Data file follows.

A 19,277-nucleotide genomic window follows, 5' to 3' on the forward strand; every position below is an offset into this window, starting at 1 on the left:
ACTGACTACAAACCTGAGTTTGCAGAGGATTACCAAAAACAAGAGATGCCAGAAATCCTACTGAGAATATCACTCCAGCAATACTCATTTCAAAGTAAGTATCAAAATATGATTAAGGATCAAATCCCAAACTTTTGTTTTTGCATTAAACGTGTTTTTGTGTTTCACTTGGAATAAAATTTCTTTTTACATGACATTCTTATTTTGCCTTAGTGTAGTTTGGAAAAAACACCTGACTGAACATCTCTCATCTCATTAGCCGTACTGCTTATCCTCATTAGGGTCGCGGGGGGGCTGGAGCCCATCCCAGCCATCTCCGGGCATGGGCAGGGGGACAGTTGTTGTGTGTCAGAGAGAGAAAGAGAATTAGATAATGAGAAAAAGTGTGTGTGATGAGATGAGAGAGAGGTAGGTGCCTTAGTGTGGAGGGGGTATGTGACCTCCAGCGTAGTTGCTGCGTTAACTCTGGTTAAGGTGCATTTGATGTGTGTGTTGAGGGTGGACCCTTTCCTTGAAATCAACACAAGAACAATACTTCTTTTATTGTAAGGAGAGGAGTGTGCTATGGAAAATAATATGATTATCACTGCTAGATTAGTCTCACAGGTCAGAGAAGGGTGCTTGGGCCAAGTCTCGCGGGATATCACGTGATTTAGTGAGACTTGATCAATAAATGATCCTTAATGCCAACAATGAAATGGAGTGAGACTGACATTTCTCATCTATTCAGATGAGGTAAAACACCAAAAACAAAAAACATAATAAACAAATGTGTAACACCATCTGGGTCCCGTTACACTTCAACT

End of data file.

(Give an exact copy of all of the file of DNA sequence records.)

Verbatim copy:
A 19,277-nucleotide genomic window follows, 5' to 3' on the forward strand; every position below is an offset into this window, starting at 1 on the left:
ACTGACTACAAACCTGAGTTTGCAGAGGATTACCAAAAACAAGAGATGCCAGAAATCCTACTGAGAATATCACTCCAGCAATACTCATTTCAAAGTAAGTATCAAAATATGATTAAGGATCAAATCCCAAACTTTTGTTTTTGCATTAAACGTGTTTTTGTGTTTCACTTGGAATAAAATTTCTTTTTACATGACATTCTTATTTTGCCTTAGTGTAGTTTGGAAAAAACACCTGACTGAACATCTCTCATCTCATTAGCCGTACTGCTTATCCTCATTAGGGTCGCGGGGGGGCTGGAGCCCATCCCAGCCATCTCCGGGCATGGGCAGGGGGACAGTTGTTGTGTGTCAGAGAGAGAAAGAGAATTAGATAATGAGAAAAAGTGTGTGTGATGAGATGAGAGAGAGGTAGGTGCCTTAGTGTGGAGGGGGTATGTGACCTCCAGCGTAGTTGCTGCGTTAACTCTGGTTAAGGTGCATTTGATGTGTGTGTTGAGGGTGGACCCTTTCCTTGAAATCAACACAAGAACAATACTTCTTTTATTGTAAGGAGAGGAGTGTGCTATGGAAAATAATATGATTATCACTGCTAGATTAGTCTCACAGGTCAGAGAAGGGTGCTTGGGCCAAGTCTCGCGGGATATCACGTGATTTAGTGAGACTTGATCAATAAATGATCCTTAATGCCAACAATGAAATGGAGTGAGACTGACATTTCTCATCTATTCAGATGAGGTAAAACACCAAAAACAAAAAACATAATAAACAAATGTGTAACACCATCTGGGTCCCGTTACACTTCAACT